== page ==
“Sorry,” I immediately say to his shocked expression. “It’s a little joke my husband played on me. Probably trying to scare me off of spending all our money.” He lets out a small noise that could be taken as a laugh and then hums away as he swipes it on the machine next to the computer.
My eyes drift to the window and the mountains just to the north. Not long ago, I was up there, enjoying a wonderful day on the slopes and truly feeling that life couldn’t get any better. How quickly things change.
“Excuse me, Ms. Logan,” the man says. “But this card has been declined.”
“Declined. It says there are insufficient funds on the card to pay the balance.” He whispers the words ‘insufficient funds’ as if trying to keep my embarrassing moment a secret from the empty room around us.
“That’s impossible,” I say.
“And yet, that’s what it says.”
“I’m so sorry,” I say. “It’s just, there should be plenty of money left on that card. Can you swipe it again?” He does and when the machine gives a harsh buzz, he looks at me with a pitying face.
“Declined.” He sets the card down on the counter in front of me. Freddy’s evil face staring at me upside-down.
“Okay,” I say, looking through my wallet again and pulling out my credit card. “Just put it on this.” He swipes the card and the transaction goes through.
“Okay, Ms. Logan. You have paid off your balance. Would you still like to extend your rental?” His tone seems to question my judgement in doing so, given my apparent financial situation.
“Um,” I hesitate. “I guess, not for now.”
I sign off on the paper work and turn in the keys. I step out of the rental office and walk the mile back to the motel, carrying Millie’s empty carseat with my good arm.
Back in my motel room, exhausted from the long walk, my legs bruised from the constant banging of the carseat, I grab my phone, now fully charged, and search for our bank’s website. I hit the login button and two boxes pop up. Username and password. I try one and get a fail message. I try and think of the password I would have used when we set up the account. I haven’t really checked it recently. I try two more passwords before I get the right one. I click on the accounts tab and wait, hoping that my gut feeling is wrong. I watch the dial spinning as the website searches for my account information. And then, there it is. A single account number with a total amount next to it. $0.00. Completely empty.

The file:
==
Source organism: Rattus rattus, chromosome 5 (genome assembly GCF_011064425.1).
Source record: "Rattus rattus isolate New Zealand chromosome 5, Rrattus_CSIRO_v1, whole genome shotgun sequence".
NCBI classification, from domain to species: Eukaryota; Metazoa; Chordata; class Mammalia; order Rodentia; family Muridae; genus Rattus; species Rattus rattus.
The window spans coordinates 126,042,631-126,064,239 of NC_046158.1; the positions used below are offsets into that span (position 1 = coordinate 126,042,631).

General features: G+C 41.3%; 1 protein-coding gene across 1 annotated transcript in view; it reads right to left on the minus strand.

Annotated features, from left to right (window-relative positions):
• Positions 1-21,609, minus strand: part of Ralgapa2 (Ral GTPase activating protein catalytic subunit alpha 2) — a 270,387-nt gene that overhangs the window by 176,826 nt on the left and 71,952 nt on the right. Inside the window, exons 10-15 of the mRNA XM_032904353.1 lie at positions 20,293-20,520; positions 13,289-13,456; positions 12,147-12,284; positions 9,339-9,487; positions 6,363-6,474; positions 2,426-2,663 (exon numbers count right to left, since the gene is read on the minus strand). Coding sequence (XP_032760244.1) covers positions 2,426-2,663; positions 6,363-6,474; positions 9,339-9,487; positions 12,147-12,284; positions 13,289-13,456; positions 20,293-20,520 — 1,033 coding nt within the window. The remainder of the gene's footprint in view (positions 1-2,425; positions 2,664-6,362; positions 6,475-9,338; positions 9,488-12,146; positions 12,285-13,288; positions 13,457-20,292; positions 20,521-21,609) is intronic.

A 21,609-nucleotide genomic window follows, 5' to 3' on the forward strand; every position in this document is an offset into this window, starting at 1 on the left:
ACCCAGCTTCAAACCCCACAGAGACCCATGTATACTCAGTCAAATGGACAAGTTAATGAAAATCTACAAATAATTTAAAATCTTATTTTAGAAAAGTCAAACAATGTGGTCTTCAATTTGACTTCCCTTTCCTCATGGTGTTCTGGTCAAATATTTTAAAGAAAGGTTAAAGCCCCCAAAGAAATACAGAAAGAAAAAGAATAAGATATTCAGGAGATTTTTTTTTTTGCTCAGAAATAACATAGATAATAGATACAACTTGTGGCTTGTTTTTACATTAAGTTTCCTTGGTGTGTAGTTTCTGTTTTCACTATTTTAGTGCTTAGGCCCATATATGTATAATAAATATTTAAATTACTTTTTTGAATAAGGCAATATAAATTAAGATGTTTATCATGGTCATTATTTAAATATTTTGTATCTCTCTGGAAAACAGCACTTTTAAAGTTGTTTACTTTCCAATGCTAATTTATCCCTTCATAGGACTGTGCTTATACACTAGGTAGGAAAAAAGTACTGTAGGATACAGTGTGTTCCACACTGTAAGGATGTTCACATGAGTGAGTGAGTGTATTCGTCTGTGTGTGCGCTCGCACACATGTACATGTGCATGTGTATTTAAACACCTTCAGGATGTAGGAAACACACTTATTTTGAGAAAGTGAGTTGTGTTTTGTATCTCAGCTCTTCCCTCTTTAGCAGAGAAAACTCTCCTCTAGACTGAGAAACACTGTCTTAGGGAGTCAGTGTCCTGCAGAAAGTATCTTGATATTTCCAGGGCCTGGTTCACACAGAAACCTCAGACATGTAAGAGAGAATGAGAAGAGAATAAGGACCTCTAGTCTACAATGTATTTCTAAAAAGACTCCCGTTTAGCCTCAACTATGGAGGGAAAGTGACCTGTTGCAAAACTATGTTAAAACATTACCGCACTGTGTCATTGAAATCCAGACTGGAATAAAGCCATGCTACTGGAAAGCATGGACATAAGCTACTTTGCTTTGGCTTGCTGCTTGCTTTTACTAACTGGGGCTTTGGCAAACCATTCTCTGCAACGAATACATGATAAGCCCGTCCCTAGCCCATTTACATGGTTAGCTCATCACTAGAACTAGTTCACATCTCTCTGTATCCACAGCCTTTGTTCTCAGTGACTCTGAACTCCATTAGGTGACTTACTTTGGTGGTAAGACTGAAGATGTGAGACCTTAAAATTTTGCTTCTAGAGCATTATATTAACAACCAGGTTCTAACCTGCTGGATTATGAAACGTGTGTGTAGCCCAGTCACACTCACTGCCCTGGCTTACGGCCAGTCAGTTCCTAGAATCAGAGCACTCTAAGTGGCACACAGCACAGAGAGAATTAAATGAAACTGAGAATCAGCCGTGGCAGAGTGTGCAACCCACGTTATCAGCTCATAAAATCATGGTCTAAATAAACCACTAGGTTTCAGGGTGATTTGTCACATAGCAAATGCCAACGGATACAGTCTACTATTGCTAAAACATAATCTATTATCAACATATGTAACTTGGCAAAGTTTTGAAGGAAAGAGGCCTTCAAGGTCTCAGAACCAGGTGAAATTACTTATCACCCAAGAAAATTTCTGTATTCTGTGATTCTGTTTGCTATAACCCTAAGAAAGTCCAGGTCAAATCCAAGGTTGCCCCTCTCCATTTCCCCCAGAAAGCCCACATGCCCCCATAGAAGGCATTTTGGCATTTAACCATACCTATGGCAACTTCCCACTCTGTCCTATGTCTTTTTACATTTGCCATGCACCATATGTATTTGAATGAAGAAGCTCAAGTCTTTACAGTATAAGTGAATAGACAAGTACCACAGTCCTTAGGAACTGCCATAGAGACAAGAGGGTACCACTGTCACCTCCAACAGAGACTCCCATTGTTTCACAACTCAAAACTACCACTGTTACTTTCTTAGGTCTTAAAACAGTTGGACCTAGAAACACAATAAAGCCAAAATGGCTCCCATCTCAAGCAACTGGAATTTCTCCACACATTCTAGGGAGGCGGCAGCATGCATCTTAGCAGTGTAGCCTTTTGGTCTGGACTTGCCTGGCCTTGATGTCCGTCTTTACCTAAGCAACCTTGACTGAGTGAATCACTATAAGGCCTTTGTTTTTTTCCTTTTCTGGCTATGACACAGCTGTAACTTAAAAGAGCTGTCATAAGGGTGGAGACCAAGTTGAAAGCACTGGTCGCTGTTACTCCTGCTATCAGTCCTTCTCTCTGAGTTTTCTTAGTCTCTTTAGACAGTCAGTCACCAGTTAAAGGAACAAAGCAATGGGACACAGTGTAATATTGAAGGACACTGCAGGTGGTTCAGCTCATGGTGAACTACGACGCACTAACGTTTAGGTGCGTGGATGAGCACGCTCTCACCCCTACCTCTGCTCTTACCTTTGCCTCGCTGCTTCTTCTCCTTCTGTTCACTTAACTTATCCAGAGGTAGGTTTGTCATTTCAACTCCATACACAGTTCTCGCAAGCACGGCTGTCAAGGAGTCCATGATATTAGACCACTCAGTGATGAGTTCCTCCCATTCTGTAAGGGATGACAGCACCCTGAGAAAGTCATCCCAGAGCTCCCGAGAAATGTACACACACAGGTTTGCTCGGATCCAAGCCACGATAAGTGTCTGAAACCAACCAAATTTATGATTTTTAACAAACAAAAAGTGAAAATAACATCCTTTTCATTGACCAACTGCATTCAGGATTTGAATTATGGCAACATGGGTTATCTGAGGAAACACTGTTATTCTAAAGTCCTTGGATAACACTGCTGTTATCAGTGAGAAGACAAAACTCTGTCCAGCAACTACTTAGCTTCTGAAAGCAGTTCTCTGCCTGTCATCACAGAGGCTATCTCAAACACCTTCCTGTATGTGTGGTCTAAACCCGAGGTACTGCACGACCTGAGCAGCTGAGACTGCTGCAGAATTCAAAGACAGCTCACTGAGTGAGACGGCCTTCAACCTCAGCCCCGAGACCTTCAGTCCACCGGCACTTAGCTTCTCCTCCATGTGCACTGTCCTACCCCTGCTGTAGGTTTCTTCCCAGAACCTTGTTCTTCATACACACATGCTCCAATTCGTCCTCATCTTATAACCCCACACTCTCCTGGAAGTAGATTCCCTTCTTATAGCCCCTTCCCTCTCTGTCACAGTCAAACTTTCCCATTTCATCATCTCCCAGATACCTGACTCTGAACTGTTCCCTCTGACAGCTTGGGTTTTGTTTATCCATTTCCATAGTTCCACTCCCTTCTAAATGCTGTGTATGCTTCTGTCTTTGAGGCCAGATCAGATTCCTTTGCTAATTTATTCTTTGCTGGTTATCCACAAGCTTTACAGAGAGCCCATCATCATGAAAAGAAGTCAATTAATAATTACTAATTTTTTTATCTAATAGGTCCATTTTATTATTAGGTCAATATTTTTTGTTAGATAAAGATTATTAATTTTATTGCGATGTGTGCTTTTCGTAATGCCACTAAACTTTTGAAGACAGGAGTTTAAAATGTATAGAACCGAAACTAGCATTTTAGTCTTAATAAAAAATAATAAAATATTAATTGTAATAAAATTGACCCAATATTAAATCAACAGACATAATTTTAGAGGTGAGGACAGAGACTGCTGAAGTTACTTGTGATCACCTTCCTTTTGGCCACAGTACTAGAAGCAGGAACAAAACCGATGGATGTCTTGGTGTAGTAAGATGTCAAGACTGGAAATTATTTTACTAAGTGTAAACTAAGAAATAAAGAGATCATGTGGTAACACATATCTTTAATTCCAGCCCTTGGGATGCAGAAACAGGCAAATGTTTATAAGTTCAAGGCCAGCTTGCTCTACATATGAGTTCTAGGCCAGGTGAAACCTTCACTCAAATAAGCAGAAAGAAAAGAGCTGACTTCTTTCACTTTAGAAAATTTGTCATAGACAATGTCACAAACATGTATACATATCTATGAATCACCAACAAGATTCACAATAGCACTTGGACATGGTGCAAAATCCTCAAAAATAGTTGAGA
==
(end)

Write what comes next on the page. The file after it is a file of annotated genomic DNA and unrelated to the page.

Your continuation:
I click the transactions tab at the top of the screen and I’m taken to a list of deposits and withdrawals. Month after month, there are withdrawals from several direct deposits we have. The phone bill, the internet, electricity, and the mortgage. But where are the deposits? I see the monthly deposits of a portion of my paycheck, but it’s not nearly enough to cover all our expenses. What about Tucker though? There’s been nothing for nearly a year. What has Tucker been doing with his salary?
I stare at the zeros that now seem to dance across the screen, a chorus line of broken trust and fears come alive. I think about my own bank account. The one I keep for occasional impractical indulgences and the purchasing of gifts for Tucker. I have kept strict tabs on that account. With my last paycheck, I deposited $100. Therefore, I now have a total of $479.85 to my name. I am stuck in a foreign country with less than $500, one credit card with a shrinking amount available, and a growing motel room bill. And no Millie.
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About the author
Author & Book Coach, wife, mother, adventure-seeker.
BA in English from Colorado College & MFA from the University of Melbourne
Writing here is Fiction & Non-Fiction